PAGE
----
On Brazilian porn (part 1)
Many thanks to Christian Madsen, without whom this article would still be a draft.
If you are a woman, just mutter the words “I am Brazilian” and watch as heads turn and people look at you under a different light. There is no escape: Brazilian women are regarded differently from any other nationality when it comes to sex, and the reason does not rest on Brazilian porn. Or does it?
One of the first porn films I watched was one of Buttman’s adventures in Rio. I remember back then – still a teenager and with no idea I would somehow work with the porn industry – to be uncomfortable not with the sex, but with the way Brazilian women were portrayed in the film. The scenes bordered women abuse not in the nature of the sexual content presented, but in the positioning of the performers in relation to each other and to the roles they were developing. There was some kind of veiled violence that had nothing to do with the roughness of the sexual act, but still underlined all movements, utterances, and visual aspects of the film. It looked as if the women were being punished for being Brazilian, as if they were being treated as less than, say, American counterparts would be under the same circumstances.
It wasn’t until I started reading about post colonialism and subaltern colonization that it all made sense to me. Social constructs that go back to the colonial era are strongly influenced by the phallocentric prejudice that classifies “native” women as passive and inferiors. In fact, many of the representations of the female “native” figure in literature and art perpetuate the myth of the erotically overcharged female: the exotic gives room to the erotic, and the unknown, dangerous body represents a threatening jungle that contains too many dark secrets and must be ravished. Add to that the correspondence between the land and the female body – where invading the latter would consolidate conquering the former, a common practice with the invasion of a land eventually leading to the raping of its women – and you have “the parallel between the relationship man-woman and the relationship empire-colony or colonizer-colonized [which] has often been cited in postcolonial theory as well as the “double colonization” of women in colonial situations.” (VIJOEN, 1996).
We must recognize that imperialism is essentially a form of patriarchy that diminishes any opportunity for identity formation in its subjects. In other words, the vertical structure of a patriarchal structure limits action of any Others – women, mostly. However, the subjugation generated in that kind of pornography blurs gender and race borders: it involves both racial inferiority and the belittling of female sexuality. In Gayatri Spivak’s terms, epistemic violence results when in (post)colonial discourse, the subaltern is silenced by both the colonial and indigenous patriarchal power. (SPIVAK, 1992) In the neocolonialism practiced inside the adult industry, the female indigenous body is suppressed by both a masculine and a colonizer’s body; that is to say, the double oppression gender – race places her on the lower hierarchical levels, reducing her to an object which would lose to no other in any rank – not even to the American woman herself.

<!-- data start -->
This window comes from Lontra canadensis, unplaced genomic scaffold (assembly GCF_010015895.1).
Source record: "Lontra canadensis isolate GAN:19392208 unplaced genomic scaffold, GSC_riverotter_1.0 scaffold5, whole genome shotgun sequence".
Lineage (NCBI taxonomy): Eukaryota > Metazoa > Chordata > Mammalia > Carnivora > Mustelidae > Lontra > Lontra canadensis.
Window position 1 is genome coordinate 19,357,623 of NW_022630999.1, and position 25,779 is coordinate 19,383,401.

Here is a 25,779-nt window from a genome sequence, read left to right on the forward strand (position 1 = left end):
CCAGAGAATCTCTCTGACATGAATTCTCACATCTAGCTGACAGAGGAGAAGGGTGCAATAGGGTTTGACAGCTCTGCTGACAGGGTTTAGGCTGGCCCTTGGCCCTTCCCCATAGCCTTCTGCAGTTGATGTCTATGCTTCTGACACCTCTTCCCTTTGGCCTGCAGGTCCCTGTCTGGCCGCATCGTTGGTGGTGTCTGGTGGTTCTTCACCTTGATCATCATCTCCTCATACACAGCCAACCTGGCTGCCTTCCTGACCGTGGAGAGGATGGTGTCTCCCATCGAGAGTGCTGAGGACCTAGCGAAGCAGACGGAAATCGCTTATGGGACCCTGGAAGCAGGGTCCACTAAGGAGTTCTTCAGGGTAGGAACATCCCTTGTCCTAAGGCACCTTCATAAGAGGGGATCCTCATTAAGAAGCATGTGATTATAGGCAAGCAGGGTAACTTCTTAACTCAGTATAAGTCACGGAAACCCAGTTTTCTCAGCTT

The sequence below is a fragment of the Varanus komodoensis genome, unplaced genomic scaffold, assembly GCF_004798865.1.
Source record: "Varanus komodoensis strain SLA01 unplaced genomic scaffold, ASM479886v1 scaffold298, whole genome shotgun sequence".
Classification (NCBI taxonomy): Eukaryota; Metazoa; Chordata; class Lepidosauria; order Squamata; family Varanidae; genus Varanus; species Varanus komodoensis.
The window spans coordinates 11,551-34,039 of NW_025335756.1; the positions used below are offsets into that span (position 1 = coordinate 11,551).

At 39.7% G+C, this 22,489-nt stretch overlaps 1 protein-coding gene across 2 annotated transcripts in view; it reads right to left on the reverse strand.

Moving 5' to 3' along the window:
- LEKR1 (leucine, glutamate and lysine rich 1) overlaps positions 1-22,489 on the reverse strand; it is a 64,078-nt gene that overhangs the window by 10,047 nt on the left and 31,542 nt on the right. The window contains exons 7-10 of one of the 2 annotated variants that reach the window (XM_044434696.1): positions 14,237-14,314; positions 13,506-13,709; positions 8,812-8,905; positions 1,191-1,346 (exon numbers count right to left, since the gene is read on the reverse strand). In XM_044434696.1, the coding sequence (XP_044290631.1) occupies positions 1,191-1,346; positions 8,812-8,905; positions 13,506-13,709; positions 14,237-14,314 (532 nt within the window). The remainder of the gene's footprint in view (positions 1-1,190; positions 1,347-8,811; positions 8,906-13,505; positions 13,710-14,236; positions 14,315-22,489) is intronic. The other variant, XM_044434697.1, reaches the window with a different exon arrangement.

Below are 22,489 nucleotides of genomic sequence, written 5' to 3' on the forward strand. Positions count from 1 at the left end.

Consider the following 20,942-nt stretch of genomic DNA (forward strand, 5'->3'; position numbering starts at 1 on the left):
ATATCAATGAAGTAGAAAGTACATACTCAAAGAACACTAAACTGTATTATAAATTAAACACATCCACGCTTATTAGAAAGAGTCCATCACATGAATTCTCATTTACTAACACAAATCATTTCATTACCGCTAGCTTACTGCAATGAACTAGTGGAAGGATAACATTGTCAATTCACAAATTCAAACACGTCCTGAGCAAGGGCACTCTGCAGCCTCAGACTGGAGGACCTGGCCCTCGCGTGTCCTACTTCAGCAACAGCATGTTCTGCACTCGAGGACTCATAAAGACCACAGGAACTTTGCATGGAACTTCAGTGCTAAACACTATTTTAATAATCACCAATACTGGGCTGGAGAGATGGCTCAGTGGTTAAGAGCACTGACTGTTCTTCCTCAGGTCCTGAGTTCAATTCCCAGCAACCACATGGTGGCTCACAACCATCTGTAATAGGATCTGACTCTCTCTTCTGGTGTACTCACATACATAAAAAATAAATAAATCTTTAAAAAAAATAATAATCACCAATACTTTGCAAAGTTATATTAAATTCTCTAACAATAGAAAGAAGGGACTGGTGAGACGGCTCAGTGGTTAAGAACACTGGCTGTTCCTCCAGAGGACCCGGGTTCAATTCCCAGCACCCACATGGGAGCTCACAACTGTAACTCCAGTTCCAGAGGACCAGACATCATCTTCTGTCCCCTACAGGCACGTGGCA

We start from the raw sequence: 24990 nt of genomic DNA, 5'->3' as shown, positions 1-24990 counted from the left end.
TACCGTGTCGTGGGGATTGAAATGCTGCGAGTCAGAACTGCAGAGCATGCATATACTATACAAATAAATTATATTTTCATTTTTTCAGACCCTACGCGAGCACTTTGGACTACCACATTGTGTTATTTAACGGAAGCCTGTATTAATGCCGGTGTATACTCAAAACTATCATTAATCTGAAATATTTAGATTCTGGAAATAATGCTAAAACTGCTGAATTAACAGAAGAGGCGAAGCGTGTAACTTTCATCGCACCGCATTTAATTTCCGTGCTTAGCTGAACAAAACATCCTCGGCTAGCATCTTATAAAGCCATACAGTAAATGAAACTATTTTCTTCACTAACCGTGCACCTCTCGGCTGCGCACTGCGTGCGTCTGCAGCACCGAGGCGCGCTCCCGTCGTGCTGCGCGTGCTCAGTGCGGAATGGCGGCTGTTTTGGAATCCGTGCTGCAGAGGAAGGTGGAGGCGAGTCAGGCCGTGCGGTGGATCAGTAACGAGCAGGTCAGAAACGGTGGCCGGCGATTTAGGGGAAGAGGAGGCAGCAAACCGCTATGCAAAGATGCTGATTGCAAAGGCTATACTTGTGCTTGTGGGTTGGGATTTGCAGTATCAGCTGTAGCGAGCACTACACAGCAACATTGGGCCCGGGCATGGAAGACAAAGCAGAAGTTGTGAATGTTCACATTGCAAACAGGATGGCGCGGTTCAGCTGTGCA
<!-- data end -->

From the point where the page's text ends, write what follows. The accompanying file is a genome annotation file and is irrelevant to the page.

My question is: WHY does this happen? Is it just a consequence of the economic differences between countries, or is it a result of a way of perceiving sexuality, and mostly, Brazilian female sexuality? Is there any possibility of re-inscription as a subaltern to the female agent, or is she doomed to be under dominance of both male and white race forever? By inhabiting a space which is violent and marked by ultimate physical degradation, could the Brazilian woman speak?
In Foucault’s analysis of power/knowledge dynamics, an episteme consists of the “unitary body of theory” which tends to privilege some knowledges while it subjugates certain others, ranking them low in its hierarchical paradigm. These disqualified knowledges pose challenges to the power and organization of the dominant episteme by claiming attention to their oppositional emergence. As Hayden White, in his interpretation of Foucault’s tropology has explained, the dominant discursive metaphor of a given community determines both “what can be seen” in the world, as well as “what can be known about it”. Therefore, the results of what can be seen and known about the Brazilian woman is filtered through the Eurocentric patrilineal white male eye.
It was, then, epistemic violence what I saw in that Buttman video. The question of epistemic violence is related to issues such as who produces knowledge, or how power and desire appropriate and condition the production of knowledge. The exploitation of the female body as it is constructed by patriarchy, together with patriarchal values aimed at the victimization of women and the destruction of a female sense of selfhood, has led to the double erasure of the female persona in this kind of adult films because it justifies the permanence of established moral codes which, if shaken, might deconstruct not only social but also economic relations. It is, then, reinstating the colonization process by reinforcing the idea of inferiority based on two axes: one, the female identity; the other, the racial/ethnic difference.
But how does all this play out in films produced in Brazil, by Brazilian directors?